Bill C-48 Causes Landmark Sentence for Baumgartner
Curtis Steeves (3L)
On September 11, 22 year old Travis Baumgartner received the the harshest punishment in Canada since the death penalty was abolished in 1962. Baumgartner pled guilty to one count of first degree murder, two counts of second degree murder and one count of attempted murder for the June 15, 2012 murder and robbery of his fellow G4S Security Guards in HUB Mall. Justice John Rooke handed down the mandatory life sentence and accepted a joint submission setting parole eligibility at 40 years.
Let’s clear up a common misconception about life sentences in Canada. Life in prison does not mean 25 years. Life in prison means that unless paroled, Travis Baumgartner is going to spend the rest of his life in a federal penitentiary. Even if Baumgartner does receive parole, he will spend the rest of his life under supervision. If he violates the conditions of release, he can find himself back behind bars. Until Bill C-48, there could be no sentences that were consecutive to life since… you know… it’s a life sentence.
Families of the victims widely praised the justice system. Why? Because of the extended period before Baumgartner will be eligible to even apply for parole. This increased parole eligibility became possible when the Federal Government amended the Criminal Code with Bill C-48, called “Protecting Canadians by Ending Sentence Discounts for Multiple Murders Act”. (This is a misnomer since there is no such thing as sentence discounts for multiple murders.)
The only problem with extending parole eligibility? It’s offensive, illogical, dangerous and backward.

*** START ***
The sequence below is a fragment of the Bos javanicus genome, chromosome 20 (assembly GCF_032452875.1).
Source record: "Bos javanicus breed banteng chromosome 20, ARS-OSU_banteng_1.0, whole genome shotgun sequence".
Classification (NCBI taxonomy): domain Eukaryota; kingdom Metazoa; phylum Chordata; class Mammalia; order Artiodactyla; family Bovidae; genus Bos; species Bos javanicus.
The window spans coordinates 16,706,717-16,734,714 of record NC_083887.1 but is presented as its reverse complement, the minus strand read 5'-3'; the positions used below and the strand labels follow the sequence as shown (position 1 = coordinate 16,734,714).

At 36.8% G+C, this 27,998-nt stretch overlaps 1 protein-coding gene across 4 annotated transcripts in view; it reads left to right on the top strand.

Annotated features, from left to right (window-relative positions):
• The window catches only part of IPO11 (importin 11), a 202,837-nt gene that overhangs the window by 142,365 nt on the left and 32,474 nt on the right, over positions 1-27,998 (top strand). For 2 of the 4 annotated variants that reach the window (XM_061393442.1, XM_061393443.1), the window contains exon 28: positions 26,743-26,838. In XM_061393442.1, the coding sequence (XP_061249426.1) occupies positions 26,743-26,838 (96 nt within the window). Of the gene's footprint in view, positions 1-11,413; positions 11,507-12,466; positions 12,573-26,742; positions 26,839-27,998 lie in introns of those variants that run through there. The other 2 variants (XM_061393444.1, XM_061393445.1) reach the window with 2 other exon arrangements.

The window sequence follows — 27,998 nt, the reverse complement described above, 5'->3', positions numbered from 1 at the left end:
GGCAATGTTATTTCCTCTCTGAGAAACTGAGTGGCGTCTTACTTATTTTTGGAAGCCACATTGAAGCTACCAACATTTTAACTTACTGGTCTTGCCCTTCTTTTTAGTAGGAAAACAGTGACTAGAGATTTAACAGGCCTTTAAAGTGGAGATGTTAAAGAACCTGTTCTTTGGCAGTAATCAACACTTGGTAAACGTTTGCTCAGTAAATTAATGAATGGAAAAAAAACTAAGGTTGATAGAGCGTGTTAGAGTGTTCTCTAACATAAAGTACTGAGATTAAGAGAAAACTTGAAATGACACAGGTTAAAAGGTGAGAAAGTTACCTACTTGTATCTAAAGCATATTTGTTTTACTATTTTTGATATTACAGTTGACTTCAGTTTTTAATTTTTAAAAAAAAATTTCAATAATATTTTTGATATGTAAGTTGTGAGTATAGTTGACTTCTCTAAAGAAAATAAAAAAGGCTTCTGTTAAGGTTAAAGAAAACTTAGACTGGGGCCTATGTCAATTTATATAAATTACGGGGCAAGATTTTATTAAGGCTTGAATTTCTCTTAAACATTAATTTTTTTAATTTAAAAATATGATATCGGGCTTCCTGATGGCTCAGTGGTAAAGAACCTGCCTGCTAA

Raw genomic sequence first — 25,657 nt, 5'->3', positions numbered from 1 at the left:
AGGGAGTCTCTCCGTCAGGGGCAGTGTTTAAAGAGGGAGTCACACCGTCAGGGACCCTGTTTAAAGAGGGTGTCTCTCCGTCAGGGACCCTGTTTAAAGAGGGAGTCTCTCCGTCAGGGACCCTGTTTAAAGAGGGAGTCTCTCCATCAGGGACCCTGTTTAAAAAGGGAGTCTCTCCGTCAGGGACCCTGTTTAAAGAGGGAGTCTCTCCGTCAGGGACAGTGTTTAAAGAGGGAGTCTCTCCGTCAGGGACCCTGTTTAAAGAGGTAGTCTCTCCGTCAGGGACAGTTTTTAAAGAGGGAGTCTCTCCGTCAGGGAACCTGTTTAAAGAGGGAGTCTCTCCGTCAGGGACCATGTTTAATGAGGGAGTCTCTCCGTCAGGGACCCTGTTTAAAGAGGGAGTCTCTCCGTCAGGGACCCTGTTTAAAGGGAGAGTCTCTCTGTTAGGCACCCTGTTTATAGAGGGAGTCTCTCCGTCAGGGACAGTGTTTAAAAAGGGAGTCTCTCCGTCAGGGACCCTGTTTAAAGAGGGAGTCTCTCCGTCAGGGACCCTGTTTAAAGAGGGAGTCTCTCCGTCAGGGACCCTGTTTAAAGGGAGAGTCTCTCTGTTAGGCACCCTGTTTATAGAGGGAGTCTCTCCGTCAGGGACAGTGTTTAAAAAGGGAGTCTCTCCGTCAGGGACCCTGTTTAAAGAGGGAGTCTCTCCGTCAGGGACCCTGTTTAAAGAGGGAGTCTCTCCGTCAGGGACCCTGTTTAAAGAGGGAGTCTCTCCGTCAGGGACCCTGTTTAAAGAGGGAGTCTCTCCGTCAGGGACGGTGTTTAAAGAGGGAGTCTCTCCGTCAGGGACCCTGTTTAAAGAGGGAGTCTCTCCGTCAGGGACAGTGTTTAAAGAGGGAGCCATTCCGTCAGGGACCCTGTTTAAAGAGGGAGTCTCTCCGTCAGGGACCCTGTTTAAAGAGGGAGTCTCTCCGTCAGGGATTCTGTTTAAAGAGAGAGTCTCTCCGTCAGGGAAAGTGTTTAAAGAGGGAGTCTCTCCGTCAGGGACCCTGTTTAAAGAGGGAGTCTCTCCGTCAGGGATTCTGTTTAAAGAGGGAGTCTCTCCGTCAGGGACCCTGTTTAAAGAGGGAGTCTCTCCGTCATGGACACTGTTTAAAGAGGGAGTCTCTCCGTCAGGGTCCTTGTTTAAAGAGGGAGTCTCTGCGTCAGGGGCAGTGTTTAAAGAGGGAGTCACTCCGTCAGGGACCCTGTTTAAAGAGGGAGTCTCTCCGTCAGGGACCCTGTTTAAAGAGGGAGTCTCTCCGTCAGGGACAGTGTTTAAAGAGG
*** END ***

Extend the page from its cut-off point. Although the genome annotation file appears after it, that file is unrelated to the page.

The chance of parole isn’t a stick to wave at an offender, it’s a carrot. It’s the recognition that as Canadians we believe in redemption. It’s a statement that the past does not control the future. What is the incentive for Travis Baumgartner to attempt to redeem himself? Why better himself when he has no chance of seeing the light of day until he is in his 60s?
A 1999 international survey, ironically attached to Bill C-48, indicates that offenders who commit first degree murder in Canada spend an average of 28.4 years before being paroled. Internationally, this is second only to the 29 year average of the United States where there is a ‘life without parole’ designation. The other life designation (‘life with parole’) in the United States sees offenders spend an average of 18.5 years, with the United Kingdom offenders spending 14.4 years, and New Zealand (the low) at 11 years. Why make a very long sentence tougher?
There is a principle in Canadian sentencing called the ‘totality principle’. Essentially, this principle can be summarized as: sentences in Canada cannot be ‘crushing’ or cannot extinguish all hope for an offender. The rationale is that a sentence which is ‘crushing’ prevents rehabilitative efforts and can lead to a degeneration of the offender. It can make the offender hopeless and dangerous to other staff and inmates. The wisdom behind this principle can be seen by looking at the suicide of Ariel Castro after being sentenced to life plus 1000 (or 100,000 since it has the same real effect) years.
Setting parole eligibility at the time of sentencing takes parole out of the hands of the experts, the Parole Board. Parole eligibility should be based on the criteria in the Corrections and Conditional Release Act. While there are no guarantees what the future holds, I can tell you that no one knows what 60 year old Travis Baumgartner looks like. Is he again on trial for a jailhouse murder or is he a jailhouse convert to religion leading his fellow inmates in prayer? Shouldn’t it be for the Parole Board to decide when Travis Baumgartner has been reformed and is ready to be released?